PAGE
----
A SETBACK SETBACK FOR HEIGHTS MICROBREWERY Justin Engle and Steven Macalello want to build a microbrewery at this 9,714-sq.-ft. lot that they own on Cavalcade near the intersection of Main, Studewood, and 20th St. in the Heights; Swamplot reported in November that Engle and Macalello were constructing a tap room, brewery, and beer garden from a trucked-in kit of Houston-fabricated steel parts; they told investors then that they would be open by now. So where’s the beer? The brewers write on their blog that the city rejected their plans on account of the 25-foot setback requirement from a major road like Cavalcade: “Essentially,” the brewers write, “Planning and Development staff would rather have us create a sea of concrete and asphalt in front of our building, than let us preserve green garden space inside urban Houston.” But an update yesterday suggests that the taps just might flow, after all: “In a last minute meeting with City Planning and Development staff and director, we went through all of the plans and their pros and cons,” they write. “As a result, our architects have a lot to do.” But the brewers do say they think they’ll soon have something the city will be ready to approve. [Town in City Brewing Co.; previously on Swamplot] Photo: Town in City Brewing Co.

01/14/13 1:07pm

A NEW MOON TOWER PHASE It just takes awhile to remake a potty-mouthed wild-game hot-dog shack, but East Downtown’s Moon Tower Inn has finally reopened after 15 months — with some historical upgrades to the decor at 3004 Canal: “The new tap wall, kitchen and brewhouse are made from shipping containers and reclaimed building materials. For example, [Co-owner Brandon] Young says that the metal siding used to be a barn on the Stephen F Austin University campus, and there are wooden planks from a Louisiana slaves’ quarters.” [Eater Houston] Photo: Marty E.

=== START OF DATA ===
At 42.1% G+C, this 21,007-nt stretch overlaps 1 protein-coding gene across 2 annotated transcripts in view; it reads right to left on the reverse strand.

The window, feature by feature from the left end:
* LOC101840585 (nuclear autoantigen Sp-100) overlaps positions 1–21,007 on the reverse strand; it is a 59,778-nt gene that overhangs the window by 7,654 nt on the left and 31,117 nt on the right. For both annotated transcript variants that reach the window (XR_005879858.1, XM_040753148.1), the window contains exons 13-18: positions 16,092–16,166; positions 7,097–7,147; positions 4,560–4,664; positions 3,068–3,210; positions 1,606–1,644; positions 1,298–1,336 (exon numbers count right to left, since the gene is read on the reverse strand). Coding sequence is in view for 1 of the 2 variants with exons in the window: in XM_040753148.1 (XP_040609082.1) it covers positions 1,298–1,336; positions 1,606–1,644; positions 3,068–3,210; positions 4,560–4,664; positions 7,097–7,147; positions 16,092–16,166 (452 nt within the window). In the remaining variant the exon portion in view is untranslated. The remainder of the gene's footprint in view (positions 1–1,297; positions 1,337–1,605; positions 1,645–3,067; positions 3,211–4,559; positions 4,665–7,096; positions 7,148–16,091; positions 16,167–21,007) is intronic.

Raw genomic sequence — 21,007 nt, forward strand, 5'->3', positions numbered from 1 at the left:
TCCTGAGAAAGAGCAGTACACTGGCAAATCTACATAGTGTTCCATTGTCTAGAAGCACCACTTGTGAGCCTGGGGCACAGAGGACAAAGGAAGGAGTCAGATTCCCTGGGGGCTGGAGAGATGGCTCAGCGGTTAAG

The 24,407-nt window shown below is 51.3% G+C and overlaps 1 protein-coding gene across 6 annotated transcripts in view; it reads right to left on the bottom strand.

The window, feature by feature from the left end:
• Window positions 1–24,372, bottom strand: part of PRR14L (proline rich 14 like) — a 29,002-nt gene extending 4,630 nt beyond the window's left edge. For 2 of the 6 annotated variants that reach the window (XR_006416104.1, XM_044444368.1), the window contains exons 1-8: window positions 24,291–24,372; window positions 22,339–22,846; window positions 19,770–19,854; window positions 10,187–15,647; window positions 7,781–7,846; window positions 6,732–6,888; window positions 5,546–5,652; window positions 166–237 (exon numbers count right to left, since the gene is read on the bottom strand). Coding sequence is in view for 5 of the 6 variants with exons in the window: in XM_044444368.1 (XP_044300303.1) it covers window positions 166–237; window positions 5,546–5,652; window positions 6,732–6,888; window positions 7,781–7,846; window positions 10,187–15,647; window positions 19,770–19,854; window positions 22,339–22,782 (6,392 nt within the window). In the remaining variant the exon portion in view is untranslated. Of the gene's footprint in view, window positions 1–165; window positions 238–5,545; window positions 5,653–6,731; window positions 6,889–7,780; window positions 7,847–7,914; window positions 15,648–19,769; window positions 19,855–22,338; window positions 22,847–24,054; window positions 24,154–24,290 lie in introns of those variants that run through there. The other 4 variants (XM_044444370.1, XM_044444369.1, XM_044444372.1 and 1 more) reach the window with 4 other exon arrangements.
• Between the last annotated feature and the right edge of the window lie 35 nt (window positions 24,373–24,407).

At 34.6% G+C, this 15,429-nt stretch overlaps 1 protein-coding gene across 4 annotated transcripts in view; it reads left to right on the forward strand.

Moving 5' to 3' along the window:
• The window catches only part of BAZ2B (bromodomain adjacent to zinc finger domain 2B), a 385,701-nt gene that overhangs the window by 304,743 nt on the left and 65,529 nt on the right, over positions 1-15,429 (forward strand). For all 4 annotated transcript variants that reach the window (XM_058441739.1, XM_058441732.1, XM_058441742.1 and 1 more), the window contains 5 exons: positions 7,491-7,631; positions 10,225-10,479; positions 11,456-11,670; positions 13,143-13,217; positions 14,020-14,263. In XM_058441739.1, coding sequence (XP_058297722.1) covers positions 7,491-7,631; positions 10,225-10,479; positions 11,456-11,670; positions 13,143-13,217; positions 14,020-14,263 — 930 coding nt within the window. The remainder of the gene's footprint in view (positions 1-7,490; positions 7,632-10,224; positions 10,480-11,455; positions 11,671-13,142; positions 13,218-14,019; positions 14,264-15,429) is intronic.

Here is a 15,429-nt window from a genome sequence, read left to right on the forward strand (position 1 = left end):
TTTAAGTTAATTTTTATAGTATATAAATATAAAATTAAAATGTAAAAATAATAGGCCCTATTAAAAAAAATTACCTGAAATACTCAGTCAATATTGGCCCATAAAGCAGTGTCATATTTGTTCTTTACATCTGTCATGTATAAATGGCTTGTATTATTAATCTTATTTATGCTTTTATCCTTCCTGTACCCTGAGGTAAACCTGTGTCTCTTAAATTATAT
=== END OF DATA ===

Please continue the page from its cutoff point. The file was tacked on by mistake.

11/07/12 1:02pm

Here’s the lot in the 1100 block of West Cavalcade, a few hundred feet east of the intersection of Main, Studewood, and 20th St. in the Heights, where a new microbrewery calling itself Town in City Brewing Co. (after a previous name, Yard Sale Brewery, got nixed) plans to build a beer campus from kit parts. The kit arrived on a flatbed truck a week or 2 ago: a collection of steel parts from Houston’s Rigid Global Buildings, selected with help from Rigid’s catalog by the Town in City brewers:

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04/09/12 11:24am

MOON TOWER INN’S BICYCLE PARKING SCORE Whenever it gets around to reopening as a brewery, Second Ward hotdog HQ Moon Tower Inn will still have only a single off-street parking spot — thanks to an accommodation agreed to by the planning commission. Owner Evan Shannon agreed to provide rack space for 40 bicycles instead of the 5 additional car spaces that would have otherwise been required at 3004 Canal St. Helpful in securing the exception from the city: a few bike-riding employees — and plenty of on-street parking in the food stand’s mostly industrial neighborhood. [Houston Chronicle; previously on Swamplot] Photo: Marty E.

02/17/12 10:47am

WTF IS TAKING THE SHIPPING CONTAINERS SO LONG AT THE MOON TOWER INN An only slightly cleaned-up report on the progress of the brewery and shipping-container redo at the Canal St. bar, straight from the Moon Tower Inn Facebook page: “as you all should know, we’re late for everything and some time’s we just plain don’t show up. but DO NOT WORRY, moon tower will be OPEN SOON. using new technology (shipping containers etc) is tricky business and moves a lil slow with our fine city. so, we’re not gonna say exactly when we’ll be back open yet ’cause we’re ass holes like that and we like the suspense. but, our brewery equipment is damn near built and the containers for the kitchen and bar are being fitted at a welding yard and are almost ready to bring on-site! so… everything’s a go! SEE YOU THIS SPRING . . .” [Moon Tower Inn on Facebook, via Eater Houston; previously on Swamplot] Photo: Eddie S.